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In Athens, Live Poetry Goes DIY

The Athens poetry scene is booming.

Poets and organizers say local live poetry is at one of its strongest points in years—and it’s also growing faster than anyone could have expected. According to Will Stanier, co-founder of the bimonthly Dude, Where’s My Poetry? showcase, this is due to a small but dedicated group of people who work to maintain a strong presence at venues across town. “A group of 20 or 30 people have been reading, writing, performing and, most importantly, organizing together for enough time now to build a significant scene,” says Stanier.

Alex Johns, who runs the well-established Word of Mouth series at The Globe, says the scene’s emphasis on bringing people together is what has kept it afloat for so long. Johns, in particular, holds onto the memory and motto of his mentor and Word of Mouth founder, the late Aralee Strange.

“She was not only an amazing poet, but a real cultivator of talent and of community,” says Johns. “She placed a great emphasis on immediacy and energy in poems, and on art as a communal act. The way she put it was, ‘If you’re going to ask someone to spend time with your work, either on the page or in the room, you owe them something.’”  

KyKy Renee Knight, a local poet and the leader of the band Harlot Party, is a strong believer in the power of performance.

“Performing poetry live changes my writing every time I perform,” she says. “When I read live, I am studying something different—the way my words feel, the way my voice feels, my delivery. Sometimes I like to include the audience with participatory lines. Reading live is like letting my poetry live, in a way. Then, after hearing it ‘alive,’ I go back and edit accordingly. I think this is true for performing poetry as well as for music. Performing live is essential to developing a piece in my writing process.”

While showcases at venues like Go Bar, The Globe and Avid Bookshop continue to prop up the scene, another local movement is taking live poetry somewhere more personal. In basements and at house shows all over town, readings are becoming a staple of the Athens social experience.

“There’s another dimension to the scene now,” says Stanier. “People are doing things on their own, collaborating, taking hints from other places. The DIY scene in Athens has been really healthy the last couple years. A lot of the live poetry scene is just part of that DIY activity. Much of what I do with Dude, Where’s My Poetry? just mimics what I see in the larger local music scene. I use what my musician friends do as workable examples.”

When it comes to DIY poetry in Athens, Dude, Where’s My Poetry?, which Stanier co-founded with friend and roommate Kelly Petronis, is at the head of the pack. According to Petronis, the series has thrived off of making slight tweaks and improvements to the kinds of showcases you would see at normal venues.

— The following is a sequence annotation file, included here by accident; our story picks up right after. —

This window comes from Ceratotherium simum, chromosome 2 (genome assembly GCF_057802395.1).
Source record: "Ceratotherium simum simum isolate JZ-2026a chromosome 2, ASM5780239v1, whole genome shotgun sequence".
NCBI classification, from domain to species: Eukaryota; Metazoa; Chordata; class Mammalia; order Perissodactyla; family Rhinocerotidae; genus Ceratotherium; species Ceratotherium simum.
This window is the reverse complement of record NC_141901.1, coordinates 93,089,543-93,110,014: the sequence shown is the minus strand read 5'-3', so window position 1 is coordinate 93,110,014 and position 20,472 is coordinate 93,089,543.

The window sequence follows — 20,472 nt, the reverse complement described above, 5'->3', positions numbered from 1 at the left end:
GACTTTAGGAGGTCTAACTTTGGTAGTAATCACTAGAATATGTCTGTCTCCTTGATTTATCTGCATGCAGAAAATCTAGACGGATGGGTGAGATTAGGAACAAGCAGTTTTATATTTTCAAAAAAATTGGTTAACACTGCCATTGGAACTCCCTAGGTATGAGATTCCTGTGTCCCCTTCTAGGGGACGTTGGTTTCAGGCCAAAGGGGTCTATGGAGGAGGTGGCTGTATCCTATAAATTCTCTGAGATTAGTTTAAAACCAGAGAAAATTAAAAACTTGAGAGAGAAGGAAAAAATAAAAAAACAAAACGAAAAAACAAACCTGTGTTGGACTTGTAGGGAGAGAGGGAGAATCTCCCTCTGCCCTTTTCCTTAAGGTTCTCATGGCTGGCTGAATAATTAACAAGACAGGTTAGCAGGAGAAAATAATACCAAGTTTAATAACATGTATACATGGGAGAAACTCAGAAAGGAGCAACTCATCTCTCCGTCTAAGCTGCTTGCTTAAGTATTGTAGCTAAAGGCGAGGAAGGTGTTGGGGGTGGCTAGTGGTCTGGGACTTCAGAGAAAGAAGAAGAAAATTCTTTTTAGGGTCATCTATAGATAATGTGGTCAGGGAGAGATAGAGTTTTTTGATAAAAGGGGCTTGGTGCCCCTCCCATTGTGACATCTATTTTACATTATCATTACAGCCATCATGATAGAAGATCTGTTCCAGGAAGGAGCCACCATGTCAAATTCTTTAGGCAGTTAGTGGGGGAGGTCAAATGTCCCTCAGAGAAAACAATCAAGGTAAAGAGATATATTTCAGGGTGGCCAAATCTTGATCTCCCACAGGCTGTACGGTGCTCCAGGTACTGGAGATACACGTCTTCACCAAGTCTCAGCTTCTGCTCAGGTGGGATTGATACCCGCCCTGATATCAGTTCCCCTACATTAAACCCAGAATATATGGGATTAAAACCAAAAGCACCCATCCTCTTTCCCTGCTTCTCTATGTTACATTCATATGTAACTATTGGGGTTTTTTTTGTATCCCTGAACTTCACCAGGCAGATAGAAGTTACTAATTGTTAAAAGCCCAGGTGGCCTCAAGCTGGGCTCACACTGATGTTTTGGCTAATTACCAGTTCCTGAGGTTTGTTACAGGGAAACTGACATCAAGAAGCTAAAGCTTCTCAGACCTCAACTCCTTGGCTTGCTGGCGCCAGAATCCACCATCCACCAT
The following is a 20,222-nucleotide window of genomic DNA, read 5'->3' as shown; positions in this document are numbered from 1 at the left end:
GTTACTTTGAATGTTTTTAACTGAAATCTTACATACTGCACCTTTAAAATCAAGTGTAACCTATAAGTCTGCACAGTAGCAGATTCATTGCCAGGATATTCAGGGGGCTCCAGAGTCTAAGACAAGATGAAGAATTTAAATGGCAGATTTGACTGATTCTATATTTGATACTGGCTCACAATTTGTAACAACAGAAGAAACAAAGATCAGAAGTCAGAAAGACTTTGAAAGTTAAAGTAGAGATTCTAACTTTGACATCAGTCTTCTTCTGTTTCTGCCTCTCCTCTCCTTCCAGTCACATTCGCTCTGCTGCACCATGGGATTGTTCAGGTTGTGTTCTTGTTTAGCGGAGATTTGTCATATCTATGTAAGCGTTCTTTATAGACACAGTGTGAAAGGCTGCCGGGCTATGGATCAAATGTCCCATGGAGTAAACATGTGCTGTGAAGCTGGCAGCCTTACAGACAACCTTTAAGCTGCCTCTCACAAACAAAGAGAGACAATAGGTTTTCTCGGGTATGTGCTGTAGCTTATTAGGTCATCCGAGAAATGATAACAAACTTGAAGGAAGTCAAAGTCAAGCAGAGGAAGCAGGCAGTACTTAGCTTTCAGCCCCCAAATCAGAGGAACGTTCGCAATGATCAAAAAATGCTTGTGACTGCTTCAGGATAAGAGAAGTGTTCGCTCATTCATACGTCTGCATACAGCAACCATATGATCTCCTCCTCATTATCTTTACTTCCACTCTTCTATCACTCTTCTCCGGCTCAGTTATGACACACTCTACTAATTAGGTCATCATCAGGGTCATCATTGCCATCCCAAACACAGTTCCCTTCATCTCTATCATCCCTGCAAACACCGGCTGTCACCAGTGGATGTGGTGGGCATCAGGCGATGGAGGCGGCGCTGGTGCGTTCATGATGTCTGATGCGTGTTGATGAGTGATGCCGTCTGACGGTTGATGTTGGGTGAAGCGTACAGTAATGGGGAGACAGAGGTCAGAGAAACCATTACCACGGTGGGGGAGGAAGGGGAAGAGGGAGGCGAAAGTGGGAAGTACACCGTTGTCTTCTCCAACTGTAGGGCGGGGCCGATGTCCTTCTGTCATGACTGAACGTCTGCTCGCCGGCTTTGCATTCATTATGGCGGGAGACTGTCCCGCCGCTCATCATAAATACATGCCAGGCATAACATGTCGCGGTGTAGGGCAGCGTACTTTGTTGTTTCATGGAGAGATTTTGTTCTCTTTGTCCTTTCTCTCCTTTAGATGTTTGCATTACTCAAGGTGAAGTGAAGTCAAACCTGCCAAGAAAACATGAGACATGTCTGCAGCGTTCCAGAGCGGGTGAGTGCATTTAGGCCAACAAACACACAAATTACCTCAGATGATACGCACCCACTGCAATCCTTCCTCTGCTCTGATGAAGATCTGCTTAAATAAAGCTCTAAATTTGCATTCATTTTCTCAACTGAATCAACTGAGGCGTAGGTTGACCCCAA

“First off, the space is in our home, so no one feels obligated to buy beer,” says Petronis. “It’s also not an open mic. We [limit] the number of poets to three. This respects the time of the audience, and gives poets a chance to really flex their craft like they’ve probably never done before. It allows them the time to give a full expression of the body of their work—for it to be validated, and to hopefully transform. We also include one musician to close the show, because music and poetry are really just two sides of the same coin.”

Jay Morris, the founder of Go Bar’s live showcase, Goetry, thinks there are new heights waiting to be discovered within the DIY movement. “When I was a freshman [and] sophomore in college, I didn’t think anyone would stick around for poetry at a house party. But I’ve been seeing it happen lately, and I want that to happen more. I was blown away the first time I went to DWMP. Hosting at venues is great, but I feel like DIY has a lot of untapped potential.”

Ashley Crooks, a newcomer to Athens poetry, likes the range of local showcases but thinks there is still room for growth. “Athens isn’t as lively as I’m used to in NYC, or even Atlanta, but it has a lot of quality,” she says. “There is a diversity of the types of events, and each has its own vibe. I’m still on the lookout for a competitive poetry scene, though. I wish there were more weekly events, and a poetry slam team to compete in the National Poetry Slam.”

One common goal among local poets is bringing more people into the scene. Many hope that Athens’ traditional showcases and the more experimental DIY outlets will come together into something larger and of greater importance to the community.

Goetry co-host Stephen Wack says the Athens poetry community has a collective goal. “We want to help foster the opportunity for those who might have something to say, but otherwise feel too intimidated to speak, to do it. Speak out. Share with us. Afraid of feeling vulnerable? I’ll say it now: Vulnerability and self-expression is not weak, and shouldn’t be shied away from.

“The poetry scene is made up of some of the most supportive, open-minded individuals I’ve had the fortune of meeting,” Wack continues. “It can be extremely cathartic to get up on stage for those few minutes and express yourself passionately about something to those who are willing to listen.”